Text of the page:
Well I've already prefaced how uncomfortable and excruciating the sun was in Aruba, and while I had an amazing trip I definitely was appreciative of the cooler climate that welcomed me back in Seattle. When I am researching a destination, I always want to know what I should do, where I should visit, and what I should try (whether it is food or an adventure). Therefore, I wanted to create a list of things that you should do (or not do) if you should visit this "Happy Island". Some might reiterate what I said in my previous post, but I am going to elaborate more on what I experienced.
1. PACK HEAVY DUTY SUNSCREEN LIKE YOU ARE ABOUT TO ENTER DANTE'S INFERNO.
-->I'm not a fan of sunscreen, and I typically pack carrot or coconut oil for a beach trip, but trust me when I say that the Arubian heat is not just hot, it's fucking SEARING. It is so unbearable, that within 10 minutes of exposure to the sun, you are sure you have gotten skin cancer. Our biggest rookie mistake was to not pack strong sunscreen, and we ended up paying a pretty penny for SPF 50.
-->One more thing... if you're a sweetner lover like myself (i.e. sweet n low or equal) - yes I'm one of those horrible people, then make sure you pick some up in the last American airport (probably Starbucks) that you are at before getting to Aruba.
3. GROW UP AND STOP USING HOSTEL WORLD (LE SIGH), AND GIVE IN TO AIRBNB TO BOOK ACCOMMODATIONS.
I was excited that I got to pop my AirBnB cherry, and use the site for this trip! Being obsessed with Hostel World throughout college, it was very refreshing and exhilarating to try something new. I knew from past travels that I wanted to stay in an apartment vs. a hotel, and that I wanted it to be semi close to the beach, but not adjacent to the tourists. I also wanted to stay in a place that was closer to the locals.
4. DON'T BE AN EBENEZER SCROOGE.
While I was looking what you must see and do when in Aruba, I came across a couple of orphanages and the people that had gone to visit them. I knew I needed to add this to the list. Please note: I am not obsessed with kids, am not even sure about having them, but knowing there are kids out there that didn't grow up with the luxuries that I had breaks my heart.
There were two orphanages on the island - Casa Cuna is for ages 0-8, and Imeldahoff is for ages 8-teen. Children are placed there by the state because they cannot live at home anymore (whether it is from physical or sexual abuse). Before we left the states we each made a small area in our suitcase that would be dedicated to clean clothes, and toys dedicated to learning and fun. I literally had to SIT on my suitcase in order to get everything I wanted to bring in there.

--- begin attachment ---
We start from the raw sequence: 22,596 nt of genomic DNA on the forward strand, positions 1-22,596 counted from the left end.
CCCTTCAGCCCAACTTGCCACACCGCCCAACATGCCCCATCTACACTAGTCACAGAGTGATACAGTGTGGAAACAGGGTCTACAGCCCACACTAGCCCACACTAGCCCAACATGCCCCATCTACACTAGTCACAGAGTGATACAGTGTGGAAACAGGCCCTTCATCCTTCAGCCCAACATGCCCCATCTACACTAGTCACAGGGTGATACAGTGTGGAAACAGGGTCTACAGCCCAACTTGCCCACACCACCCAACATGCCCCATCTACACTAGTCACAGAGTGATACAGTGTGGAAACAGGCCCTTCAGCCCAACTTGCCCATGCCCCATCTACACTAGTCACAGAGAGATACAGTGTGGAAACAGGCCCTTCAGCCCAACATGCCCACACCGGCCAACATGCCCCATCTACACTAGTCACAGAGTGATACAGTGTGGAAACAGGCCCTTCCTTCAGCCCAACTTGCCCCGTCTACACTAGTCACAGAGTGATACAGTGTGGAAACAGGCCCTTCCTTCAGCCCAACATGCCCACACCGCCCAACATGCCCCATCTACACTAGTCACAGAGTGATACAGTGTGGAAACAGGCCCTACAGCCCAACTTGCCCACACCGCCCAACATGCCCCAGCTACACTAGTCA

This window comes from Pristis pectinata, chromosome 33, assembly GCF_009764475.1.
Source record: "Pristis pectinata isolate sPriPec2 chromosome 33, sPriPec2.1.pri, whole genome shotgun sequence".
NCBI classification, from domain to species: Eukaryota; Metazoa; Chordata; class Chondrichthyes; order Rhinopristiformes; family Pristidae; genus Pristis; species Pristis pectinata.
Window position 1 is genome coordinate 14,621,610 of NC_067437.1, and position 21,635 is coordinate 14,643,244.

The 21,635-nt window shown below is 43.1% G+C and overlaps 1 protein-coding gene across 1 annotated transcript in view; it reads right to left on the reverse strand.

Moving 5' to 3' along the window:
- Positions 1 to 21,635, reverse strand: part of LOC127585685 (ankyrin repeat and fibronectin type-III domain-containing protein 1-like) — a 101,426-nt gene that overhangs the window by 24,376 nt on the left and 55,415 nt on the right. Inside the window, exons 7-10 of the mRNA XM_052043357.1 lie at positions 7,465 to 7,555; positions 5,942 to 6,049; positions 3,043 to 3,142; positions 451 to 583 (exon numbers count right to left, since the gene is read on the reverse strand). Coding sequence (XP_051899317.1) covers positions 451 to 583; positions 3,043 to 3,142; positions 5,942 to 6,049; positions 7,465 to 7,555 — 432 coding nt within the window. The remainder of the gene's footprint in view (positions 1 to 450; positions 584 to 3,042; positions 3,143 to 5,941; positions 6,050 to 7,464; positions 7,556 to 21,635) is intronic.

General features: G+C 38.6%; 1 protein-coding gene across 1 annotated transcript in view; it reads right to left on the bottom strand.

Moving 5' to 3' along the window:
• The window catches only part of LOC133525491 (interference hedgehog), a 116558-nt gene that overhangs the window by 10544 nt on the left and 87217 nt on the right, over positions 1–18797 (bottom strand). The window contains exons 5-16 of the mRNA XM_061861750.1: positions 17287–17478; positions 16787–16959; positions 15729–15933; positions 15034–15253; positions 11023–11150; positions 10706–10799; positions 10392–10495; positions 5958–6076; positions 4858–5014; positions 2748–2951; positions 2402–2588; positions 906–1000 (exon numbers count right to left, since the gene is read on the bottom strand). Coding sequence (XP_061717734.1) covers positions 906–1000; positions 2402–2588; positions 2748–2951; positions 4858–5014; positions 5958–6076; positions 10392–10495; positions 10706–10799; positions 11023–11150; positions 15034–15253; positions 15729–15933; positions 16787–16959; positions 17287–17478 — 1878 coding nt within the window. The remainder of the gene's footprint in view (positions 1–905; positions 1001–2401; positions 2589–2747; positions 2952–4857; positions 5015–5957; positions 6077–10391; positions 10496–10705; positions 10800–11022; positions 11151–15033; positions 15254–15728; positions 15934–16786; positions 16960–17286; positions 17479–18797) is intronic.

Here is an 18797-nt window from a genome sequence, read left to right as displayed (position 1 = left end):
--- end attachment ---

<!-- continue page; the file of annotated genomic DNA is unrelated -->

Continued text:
We decided to go to Casa Cuna on the Tuesday that we were there (I had called the previous week when we were in the states), and getting there was like finding a needle in a haystack.
Luckily we had mapped out every street and turn, because the Arubian people made it very difficult to find these kids. I guess that's a good thing?
Here is also the link to other ways you can help around the Island: http://www.togetherforgood.org/.
5. DO THE KUKOO KUNUKU TOUR...EVEN IF YOU HAVE SWEAT ON YOUR UPPER LIP THE ENTIRE TIME.
This by far was the favorite thing I did in Aruba. A friend of mine from NYC that had recently been there, and suggested that we do this while on the Island, so we looked into it. You had your choice of 4 tours:
As everyone got on the bus...we all had our maraca's (that they told us not to break them, but of course I did...)
The tour included stops at 4 bars, in which you have time to mingle, as well as get drinks and shots at a discounted price. There is also a welcome shot at every bar, and you get a "shot necklace" when you first board the bus. I must have broken this necklace at least 4 times.
They also offer these "sippy cups" for $5, which not only allows you to drink on the bus, but prevents the crazy drunks from spilling drinks all over your already sweaty body. Of course we had no cash or debit cards on us to buy some sippy cups, but we met a couple from Jersey that got us some cups in exchange for some shots. Our alcoholic angels <3
Our bus driver, Jaime was A. PARTY. ANIMAL. Not only were his stripper moves on par, but his eclectic mix of genres and karaoke skills took the cake.
The bus was not complete without a few lap dances...as well as the older creeper
watching every move we made.
While we all begged and begged and BEGGED for Jamie to take us to one more bar, he could not. Therefore he put on Kokomo by the Beach Boys, and let it sink in that the most fabulous night in Aruba was about to end.
For more info on the Kukoo Kunuku click here.
6. FIND AN ARUBIAN MAN AND TELL HIM HE'S BEAUTIFUL.
Because well, who doesn't like a compliment?! I met him at the last bar of the tour, and my first question was, "So, do you like Aruba...Oh you do? Ummm ok. Great, here put on this hat...Oh and I wanted to tell you that you very beautiful. Bye!"
*if you ever meet me in person, you know that sometimes my awkwardness crosses with whatever comes to my mind at that moment...and you'll never know what you'll get. :)
That's all I have at the moment, but I do have a ton more tips and pictures, so a part 2 will be coming soon!
Bellisima = "Extremely Beautiful" in Italian, and how i would describe the world, and how I view it through travel.